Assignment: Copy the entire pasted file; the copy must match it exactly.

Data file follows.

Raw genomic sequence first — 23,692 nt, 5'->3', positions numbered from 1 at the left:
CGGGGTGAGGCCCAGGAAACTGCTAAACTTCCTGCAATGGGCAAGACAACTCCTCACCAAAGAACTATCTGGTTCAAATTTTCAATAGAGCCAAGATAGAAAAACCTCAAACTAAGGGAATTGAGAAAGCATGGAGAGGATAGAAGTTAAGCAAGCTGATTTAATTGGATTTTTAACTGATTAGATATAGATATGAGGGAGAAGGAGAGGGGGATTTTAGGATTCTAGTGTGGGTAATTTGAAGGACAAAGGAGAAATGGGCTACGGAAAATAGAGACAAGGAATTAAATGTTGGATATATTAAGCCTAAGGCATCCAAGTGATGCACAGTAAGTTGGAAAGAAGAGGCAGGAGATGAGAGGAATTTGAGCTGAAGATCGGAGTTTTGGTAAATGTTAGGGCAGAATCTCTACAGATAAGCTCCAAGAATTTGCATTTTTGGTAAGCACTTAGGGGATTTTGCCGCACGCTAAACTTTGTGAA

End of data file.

Raw genomic sequence first — 23,692 nt, 5'->3', positions numbered from 1 at the left:
CGGGGTGAGGCCCAGGAAACTGCTAAACTTCCTGCAATGGGCAAGACAACTCCTCACCAAAGAACTATCTGGTTCAAATTTTCAATAGAGCCAAGATAGAAAAACCTCAAACTAAGGGAATTGAGAAAGCATGGAGAGGATAGAAGTTAAGCAAGCTGATTTAATTGGATTTTTAACTGATTAGATATAGATATGAGGGAGAAGGAGAGGGGGATTTTAGGATTCTAGTGTGGGTAATTTGAAGGACAAAGGAGAAATGGGCTACGGAAAATAGAGACAAGGAATTAAATGTTGGATATATTAAGCCTAAGGCATCCAAGTGATGCACAGTAAGTTGGAAAGAAGAGGCAGGAGATGAGAGGAATTTGAGCTGAAGATCGGAGTTTTGGTAAATGTTAGGGCAGAATCTCTACAGATAAGCTCCAAGAATTTGCATTTTTGGTAAGCACTTAGGGGATTTTGCCGCACGCTAAACTTTGTGAA